Although I was not able to attend the field trip this weekend, again due to vet school interviews and upcoming exams, I was able to get some information on it. After reading some posts and having my friends reiterate what happened, I find that the field trip was like a collection of all the knowledge I have gained through my ANFS classes.
The tour guide for the day talked about all the information we learn in the vast opportunities the farm offers UD students, such as volunteering, jobs, research, and labs. The guide talked about some of the feedstuffs. One of the most prominent ones being silages, which you can see being made in the silo bags around the farm. He also talked about the dairy cattle, who are a huge resource here for students. We learn how to milk cows properly, how to make ice, cream and about dietary research, typically dealing with the rumen.
Not only do we learn about dairy, but we learn about beef cattle when we are on the farm. They are not only important for learning about the beef industry, but in taking ANFS251, we learn about how to properly score the beef cattle on a range of 1-9. Another large animal we learn about are equines, or horses if you will. The horses here are a great learning opportunity, especially for scoring and behavior. Some of the ones we have at the UD farm are rescues or are too old to race any longer.
We also have sheep. My freshman year we learned a lot about sheep and how they act as a herd. We learned how they are flock animals and we have to herd them inside as such. Not only this but we learned how to separate them from the group as to trim the hooves (something I didn’t know was possible until coming to UD). One of the things I found interesting, that the guide retold, was how we can see if sheep have been mated using “crayons.” We check the females backends for coloring to see if the male had mated with her, as he has the coloration on his chest.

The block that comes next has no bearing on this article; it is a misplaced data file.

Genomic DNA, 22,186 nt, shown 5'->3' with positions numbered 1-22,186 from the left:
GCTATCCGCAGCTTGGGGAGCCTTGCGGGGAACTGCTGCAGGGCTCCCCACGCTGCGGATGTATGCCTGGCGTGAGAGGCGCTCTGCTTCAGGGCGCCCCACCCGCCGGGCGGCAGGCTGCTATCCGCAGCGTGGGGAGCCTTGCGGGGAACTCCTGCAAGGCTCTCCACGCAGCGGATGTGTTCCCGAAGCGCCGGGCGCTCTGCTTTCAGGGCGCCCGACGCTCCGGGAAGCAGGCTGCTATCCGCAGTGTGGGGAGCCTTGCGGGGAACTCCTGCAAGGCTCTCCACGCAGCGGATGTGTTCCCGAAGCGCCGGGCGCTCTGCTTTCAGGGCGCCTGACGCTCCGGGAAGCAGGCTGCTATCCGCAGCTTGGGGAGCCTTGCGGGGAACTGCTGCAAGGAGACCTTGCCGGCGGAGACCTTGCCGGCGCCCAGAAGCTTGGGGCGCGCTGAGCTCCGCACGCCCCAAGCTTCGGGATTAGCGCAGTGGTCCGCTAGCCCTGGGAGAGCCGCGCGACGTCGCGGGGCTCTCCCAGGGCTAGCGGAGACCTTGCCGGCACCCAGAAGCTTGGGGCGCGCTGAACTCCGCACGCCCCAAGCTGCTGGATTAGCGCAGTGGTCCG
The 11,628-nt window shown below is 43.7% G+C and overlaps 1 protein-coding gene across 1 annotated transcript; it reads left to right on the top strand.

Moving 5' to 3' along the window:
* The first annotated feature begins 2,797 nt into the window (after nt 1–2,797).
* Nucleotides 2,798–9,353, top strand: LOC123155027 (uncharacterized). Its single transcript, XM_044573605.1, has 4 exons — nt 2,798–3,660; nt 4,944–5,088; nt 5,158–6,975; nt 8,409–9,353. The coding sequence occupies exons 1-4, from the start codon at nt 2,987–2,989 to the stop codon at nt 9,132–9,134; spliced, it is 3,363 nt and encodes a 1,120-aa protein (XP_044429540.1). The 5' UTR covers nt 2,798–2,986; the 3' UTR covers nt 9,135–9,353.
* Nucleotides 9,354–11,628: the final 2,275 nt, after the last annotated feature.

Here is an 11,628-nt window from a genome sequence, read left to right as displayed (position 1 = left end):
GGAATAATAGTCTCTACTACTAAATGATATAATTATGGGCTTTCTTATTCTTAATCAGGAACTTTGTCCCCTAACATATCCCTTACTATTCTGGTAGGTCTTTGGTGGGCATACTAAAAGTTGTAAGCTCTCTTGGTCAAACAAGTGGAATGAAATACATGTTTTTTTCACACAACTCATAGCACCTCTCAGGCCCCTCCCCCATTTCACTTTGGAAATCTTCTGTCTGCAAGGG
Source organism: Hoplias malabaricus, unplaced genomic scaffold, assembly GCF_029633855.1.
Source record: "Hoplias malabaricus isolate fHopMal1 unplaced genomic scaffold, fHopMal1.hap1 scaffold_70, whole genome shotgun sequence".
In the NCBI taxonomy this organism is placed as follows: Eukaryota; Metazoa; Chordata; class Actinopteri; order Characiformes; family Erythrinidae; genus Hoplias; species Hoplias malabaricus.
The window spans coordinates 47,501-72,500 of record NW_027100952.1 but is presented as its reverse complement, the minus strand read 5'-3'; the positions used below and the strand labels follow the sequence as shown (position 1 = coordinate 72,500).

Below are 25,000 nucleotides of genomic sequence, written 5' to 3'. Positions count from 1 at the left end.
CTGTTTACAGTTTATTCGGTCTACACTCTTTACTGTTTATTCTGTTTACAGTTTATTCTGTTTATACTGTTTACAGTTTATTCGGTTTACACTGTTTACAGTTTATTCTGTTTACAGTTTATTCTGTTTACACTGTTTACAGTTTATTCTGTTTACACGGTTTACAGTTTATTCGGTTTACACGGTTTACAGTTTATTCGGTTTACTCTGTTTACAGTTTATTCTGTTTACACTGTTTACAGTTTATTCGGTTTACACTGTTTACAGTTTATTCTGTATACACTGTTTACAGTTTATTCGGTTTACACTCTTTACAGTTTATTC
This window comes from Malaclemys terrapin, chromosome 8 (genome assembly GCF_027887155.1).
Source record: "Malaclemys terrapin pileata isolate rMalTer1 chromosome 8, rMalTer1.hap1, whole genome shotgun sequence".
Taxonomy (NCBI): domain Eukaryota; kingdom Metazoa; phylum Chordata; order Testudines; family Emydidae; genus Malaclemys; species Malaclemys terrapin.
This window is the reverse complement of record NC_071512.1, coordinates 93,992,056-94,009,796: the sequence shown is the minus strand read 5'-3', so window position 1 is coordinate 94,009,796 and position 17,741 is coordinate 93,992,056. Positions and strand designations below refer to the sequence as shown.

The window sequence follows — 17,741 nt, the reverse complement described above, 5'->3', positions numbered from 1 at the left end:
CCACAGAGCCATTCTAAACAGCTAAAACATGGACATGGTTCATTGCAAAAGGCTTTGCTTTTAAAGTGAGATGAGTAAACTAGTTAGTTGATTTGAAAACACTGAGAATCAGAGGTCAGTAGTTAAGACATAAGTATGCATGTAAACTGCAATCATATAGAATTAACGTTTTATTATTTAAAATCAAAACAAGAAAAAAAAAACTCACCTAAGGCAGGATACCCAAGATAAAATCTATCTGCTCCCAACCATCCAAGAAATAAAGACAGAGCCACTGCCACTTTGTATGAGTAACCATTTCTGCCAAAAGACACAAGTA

And one of the most notable forms of research, dealing with animals, on UD is chickens. Throughout the last semester, I often saw chickens being vaccinated and being tested. One of the places the students learned about on the trip was the poultry house and how we test for different variables and vaccines.
These are all really important aspects of the UD farm and wonderful opportunities. I am very thankful for all the wonderful teachers, and not just the ones you find in a classroom.
The Delaware horse racing industry is near and dear to my heart so I was very interested in the Horse Racing industry lecture by Mark Davis. To me the most interesting thing was part was that the drivers only make 5%. I personally have a friend that is a drives horse at dover downs, Harrington, Rosecroft and ocean downs and learning that he only makes 5% of the winnings was an eye opener. The fact that 46% of people who own horse have an income between $25,000 and $75,000 really amazes me. I fall into this category but it still surprises me that so many people who own horses fall into this category especially since most people own more than one. Knowing the cost of feed and upkeep its surprising how many people can afford to keep horses in that salary range. It was even more shocking was the statistic that less people own horse with an income of over 100,000 a year than the number of people who own horse who make less than $50,000 annually.
Mark Davis gave the class a lecture on the Harness Racing Industry in Delaware and how it affects the economy of the state. It was interesting to hear about how slot machines have revitalized the industry and how the purses are divided up among the owners, trainers, drivers and veterinarians. I have grown up around race horses, my farm bordering a horse farm in Maryland that has had several winners, the most famous being Cigar. Harness racing however, was new to me. I am used to thoroughbred and steeplechase horses. It was refreshing to hear that there is another aspect of horse racing that people still enjoy.
In this presentation, Mark Davis discussed the horse racing industry and all it encompasses. I thought this to be a very an amusing topic to learn and discuss about seeing as I had little to no knowledge of it beforehand. There were many interesting facts throughout the entire presentation, pertaining to the horse racing industry for Delaware as well as then nation. We learned that the pari-mutuel wagering system in which people bet money on a specific outcome and all of the wagered money is placed into a pool to be divided amongst the winners was developed by a French man name Pierre Oller in the late 19th Century. More interesting is that the horse racing industry today has a direct economic a effect on the U.S. of $39 billion annually! I also enjoyed learning the difference of harness racing which uses a pull system compared to that of thoroughbred racing which uses a rider system. It was astonishing to hear how much money is generated in our economy through horse racing.
Delaware’s Executive Director of Harness Racing Commission, Mark Davis, came and spoke to us about the Horse Racing Industry in Delaware. Horse racing is one of the oldest of all sports.